The Brian M. Sax Prize for Excellence in Clinical Advocacy

The Brian M. Sax Prize for Excellence in Clinical Advocacy was established in memory of the 1969 Law Building alumnus by his family, colleagues, and friends following his death in 1997. It honors Sax’s enthusiasm for the practice of law and his dedication to teaching. The Sax Prize, initially a $500 award, was increased to $1000 in 2006. It is given each spring semester to a graduating student who, during his or her law school career, has displayed excellence in advocacy and professional judgment on behalf of clients in a Berkeley Law in-house or faculty-sponsored clinic. The first prize was given in 1998, and the names of each year’s recipients are inscribed on a plaque located in the lobby of Simon Hall and posted here.

Faculty and students submit nominations to a four-person committee that consists of Ronald G. Aronovsky ’80, one of Sax’s former law partners, along with clinical and non-clinical faculty members selected by the dean. In reaching its decision, the Brian M. Sax Prize Committee considers the applicants’ oral and written advocacy skills, their demonstrated commitment to the zealous representation of their clients, and their reflections on the lawyer’s role within the profession and society.

“My clinic experiences have shown me how to honor the expertise and experiences of our clients as we advocate in their cases, as well as how we can play a supporting role in the fight for gender, racial, economic, and disability justice.” —Sarah Abelow ’22, 2022 Sax Prize Winner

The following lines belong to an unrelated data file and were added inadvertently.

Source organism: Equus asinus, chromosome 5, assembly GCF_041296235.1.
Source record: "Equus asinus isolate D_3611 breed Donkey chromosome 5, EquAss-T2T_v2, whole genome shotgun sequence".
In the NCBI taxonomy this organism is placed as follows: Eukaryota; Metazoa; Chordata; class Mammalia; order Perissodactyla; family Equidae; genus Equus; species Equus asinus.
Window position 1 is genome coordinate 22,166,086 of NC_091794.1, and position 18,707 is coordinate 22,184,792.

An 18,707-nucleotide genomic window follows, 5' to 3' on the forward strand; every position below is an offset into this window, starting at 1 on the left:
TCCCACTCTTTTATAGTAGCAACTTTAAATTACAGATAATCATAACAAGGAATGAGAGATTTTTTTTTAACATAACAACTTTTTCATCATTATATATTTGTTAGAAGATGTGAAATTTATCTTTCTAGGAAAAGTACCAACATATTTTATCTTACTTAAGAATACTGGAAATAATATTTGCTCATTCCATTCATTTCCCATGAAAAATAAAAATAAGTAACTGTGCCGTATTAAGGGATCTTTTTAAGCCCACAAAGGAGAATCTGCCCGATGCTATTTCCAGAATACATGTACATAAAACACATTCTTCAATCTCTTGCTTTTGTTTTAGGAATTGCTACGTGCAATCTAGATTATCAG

Sarah Abelow ’22 is the winner of the 2022 Brian M. Sax Prize for Excellence in Clinical Advocacy for her outstanding work in the International Human Rights Law Clinic and the East Bay Community Law Center’s Health and Welfare Clinic. At EBCLC, Sarah created internal systems to take on more cases advocating for income for women of color, particularly those who can’t work outside the home due to caring for a child with disabilities. Sarah also provided feedback to the State’s proposed changes to child In Home Supportive Services forms. At the International Human Rights Law Clinic, she contributed to a report on government persecution of human rights activists in the Gulf region, “Who Will Be Left to Defend Human Rights?” Sarah also served as a student board member on EBCLC’s Board of Directors.

Kaylee Johnson ’22 is the winner of the Sax Prize Honorable Mention for her excellent work in the Death Penalty Clinic. Kaylee worked all year on the high-profile, complex case of an innocent client on Alabama’s death row whom the clinic has represented for almost two decades. She drafted and executed investigation plans, interviewed witnesses in Alabama as well as the client, and led team strategy discussions. At every step of the way, she approached the work with passion and purpose.